Tag Archives: learn

We Don’t Think Differently (or do we?) – 7/10

Do we think differently, or have we just learned differently?

This post is part of a 10 day posting challenge issued by Tina Zita. You can’t be a connected educator if you don’t contribute. Sometimes we need a nudge to remember that if nobody shares, nobody learns. Thanks Tina!

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Silence.

You’ve felt that right?

You know, it happens when you say something like, “Why would we not just share that openly on a blog for everyone to see?” – and the room goes silent.

For those of us in the Lone Wolf Pack, this is our normal.

We are told that we “think differently”.

I’m not sure I buy that.  I am not sure that I believe we “think differently”. I wonder if we have just been through very different learning experiences.

We have been learning as networked, connected learners for years – decades in fact.  We have been learning in spaces yet to be discovered, yet to be respected, yet to be acknowledged by the status quo in our profession.

We have been learning different content.  We have been learning through ideas.

Ideas just pop into our network all the time.  Seeing and exploring new ideas daily, hourly, but the minute almost, is what we do.

We have had the time to share, converse, think through, research, challenge, ask about – to form thinking about – millions of ideas from around the world.

Then we throw out one of these ideas f2f,  and silence.

We are called names, like “rogue“.

Screen Shot 2016-01-24 at 9.14.05 AMIt’s not so much that we might think differently, it’s that we learn differently.

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We learn through education 3.0, in a profession that is talking 2.0 while remaining firmly entrenched in 1.0.

 

 

And that’s the problem.

 

Shared by Dr. Jackie Gerstein under a CC-BY-NC-SA-2.0 license https://usergeneratededucation.wordpress.com/2014/12/01/experiences-in-self-determined-learning-moving-from-education-1-0-through-education-2-0-towards-education-3-0/
Shared by Dr. Jackie Gerstein under a CC-BY-NC-SA-2.0 license https://usergeneratededucation.wordpress.com/2014/12/01/experiences-in-self-determined-learning-moving-from-education-1-0-through-education-2-0-towards-education-3-0/

 

Featured Image: Shared by Dr.  Jackie Gerstein  under a CC-BY-NC-SA-2.0 license

RESOURCES

Dear Lone Wolf by David Truss (@datruss)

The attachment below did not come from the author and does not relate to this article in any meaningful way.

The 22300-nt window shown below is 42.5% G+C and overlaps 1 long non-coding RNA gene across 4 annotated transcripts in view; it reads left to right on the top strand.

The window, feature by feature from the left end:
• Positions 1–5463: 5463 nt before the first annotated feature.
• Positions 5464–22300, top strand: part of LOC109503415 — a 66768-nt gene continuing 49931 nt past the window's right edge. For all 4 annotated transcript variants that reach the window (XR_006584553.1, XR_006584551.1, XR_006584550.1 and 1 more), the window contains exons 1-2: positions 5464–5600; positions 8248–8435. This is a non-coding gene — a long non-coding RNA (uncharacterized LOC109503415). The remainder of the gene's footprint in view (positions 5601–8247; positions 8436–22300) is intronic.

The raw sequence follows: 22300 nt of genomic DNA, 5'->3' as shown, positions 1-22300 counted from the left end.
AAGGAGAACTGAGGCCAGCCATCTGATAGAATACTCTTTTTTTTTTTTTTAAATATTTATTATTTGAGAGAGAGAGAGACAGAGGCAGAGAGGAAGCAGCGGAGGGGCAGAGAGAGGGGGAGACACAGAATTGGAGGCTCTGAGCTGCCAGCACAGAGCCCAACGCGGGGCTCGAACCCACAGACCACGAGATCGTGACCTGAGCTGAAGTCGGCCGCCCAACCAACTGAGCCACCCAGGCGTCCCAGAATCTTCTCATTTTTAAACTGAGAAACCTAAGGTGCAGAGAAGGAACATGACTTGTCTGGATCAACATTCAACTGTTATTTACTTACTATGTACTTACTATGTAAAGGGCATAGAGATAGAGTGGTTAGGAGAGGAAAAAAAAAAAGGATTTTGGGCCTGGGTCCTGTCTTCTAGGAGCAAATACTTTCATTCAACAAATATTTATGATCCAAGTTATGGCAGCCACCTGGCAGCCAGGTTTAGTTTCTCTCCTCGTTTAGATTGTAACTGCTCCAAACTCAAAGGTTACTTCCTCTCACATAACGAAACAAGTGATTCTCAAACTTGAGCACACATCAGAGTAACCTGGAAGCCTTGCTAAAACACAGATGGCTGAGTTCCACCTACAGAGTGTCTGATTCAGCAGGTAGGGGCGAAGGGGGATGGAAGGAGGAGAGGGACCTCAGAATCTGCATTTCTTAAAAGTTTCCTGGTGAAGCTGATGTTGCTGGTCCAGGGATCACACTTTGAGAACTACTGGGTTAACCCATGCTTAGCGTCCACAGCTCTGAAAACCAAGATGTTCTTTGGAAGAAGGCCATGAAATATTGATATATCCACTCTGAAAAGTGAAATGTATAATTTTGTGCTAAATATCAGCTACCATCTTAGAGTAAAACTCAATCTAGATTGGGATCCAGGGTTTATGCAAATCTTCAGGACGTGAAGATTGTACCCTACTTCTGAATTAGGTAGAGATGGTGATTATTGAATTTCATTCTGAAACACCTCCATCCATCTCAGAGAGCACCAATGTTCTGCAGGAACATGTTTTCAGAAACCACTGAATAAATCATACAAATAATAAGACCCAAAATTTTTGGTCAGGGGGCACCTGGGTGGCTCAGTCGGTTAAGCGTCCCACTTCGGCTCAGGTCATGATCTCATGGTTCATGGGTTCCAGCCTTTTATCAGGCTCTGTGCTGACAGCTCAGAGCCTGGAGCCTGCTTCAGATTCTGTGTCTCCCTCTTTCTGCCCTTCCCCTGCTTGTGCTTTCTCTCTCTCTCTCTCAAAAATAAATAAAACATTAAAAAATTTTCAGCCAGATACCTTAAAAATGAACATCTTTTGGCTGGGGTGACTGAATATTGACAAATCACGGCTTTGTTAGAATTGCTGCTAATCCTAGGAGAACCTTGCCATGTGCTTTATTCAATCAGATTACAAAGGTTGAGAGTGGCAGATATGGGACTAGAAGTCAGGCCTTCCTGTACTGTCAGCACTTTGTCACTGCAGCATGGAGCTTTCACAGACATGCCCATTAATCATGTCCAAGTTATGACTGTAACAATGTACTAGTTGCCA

We Feel Lost – by Will Richardson

35 Years Later – by Tina Zita

 

Katie Martin: 5 Reasons Professional Development is not Transforming Learning.

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http://katielmartin.com/2015/10/05/5-reasons-professional-development-is-not-transforming-learning/

Enabling Educators to be Learners: 1/10

This post is part of a 10 day posting challenge issued by Tina Zita. You can’t be a connected educator if you don’t contribute. Sometimes we need a nudge to remember that if nobody shares, nobody learns. Thanks Tina!

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How can we enable our colleagues to access the rich professional learning opportunities available online?

 

We want to own our own learning.

We want to self-direct our learning.

In 2016, it has never been easier to do this.  The abundance of open, accessible resources is overwhelming.  Learning to manage and organize the information is a new competency.  Learning to reflect, to share, to find, to converse, to connect, to adapt – we are doing this.

Or are we?

We all know colleagues who don’t participate in learning in digital spaces.

For those who provide learning opportunities online, the sphere of influence has a definite, distinct boundary.  They cannot reach the individual who does not engage in digital spaces.

Online teachers struggle to help students who refuse to log into the course.Screen Shot 2016-01-04 at 11.07.59 AM

In the same way, it doesn’t matter how rich, how engaging, how simple to use or how valuable online learning is for educators  if they don’t know where to look for it or how to use the tools that will allow them to access it.

I think that we have done very well in providing digital resources and learning opportunities for teachers.

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Thanks to Julie Balen for collating this year’s #ontwordont

How, now, can we work to enable the educators who still do not access the rich professional learning environment online?

As someone who self-directs their own professional learning online, how can you help one colleague this month to see some value in engaging in online learning or using online resources?

Leverage your PLN to ask for help.  What is the best starting point for one colleague? What can you show them that will help them see the value in engaging in online, self-directed professional learning?

Resources:

OSSEMOOC

Twitter for Absolute Beginners

Leveraging Twitter for Rich Professional Learning

Ontario Edublogs

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In One Tweet – What I Learned in 2015

Sharing learning is a core value of my professional practice.

This space – this blog – is my rough work.  It’s a place to put out the raw thinking and learning and invite comments and challenges so that I might continue to learn and to rethink how we do education.

In a nutshell, here is what I learned in 2015.

January:  Create Value

Before people will believe your message, they have to see value in what you have to offer.

February: Enough with the conceptual – move into the concrete.

What does learning look like in this time of exponential change?  We need a clear idea of what our goals for our education system actually look like, sound like, feel like – not just buzzwords like “21st Century Skills”.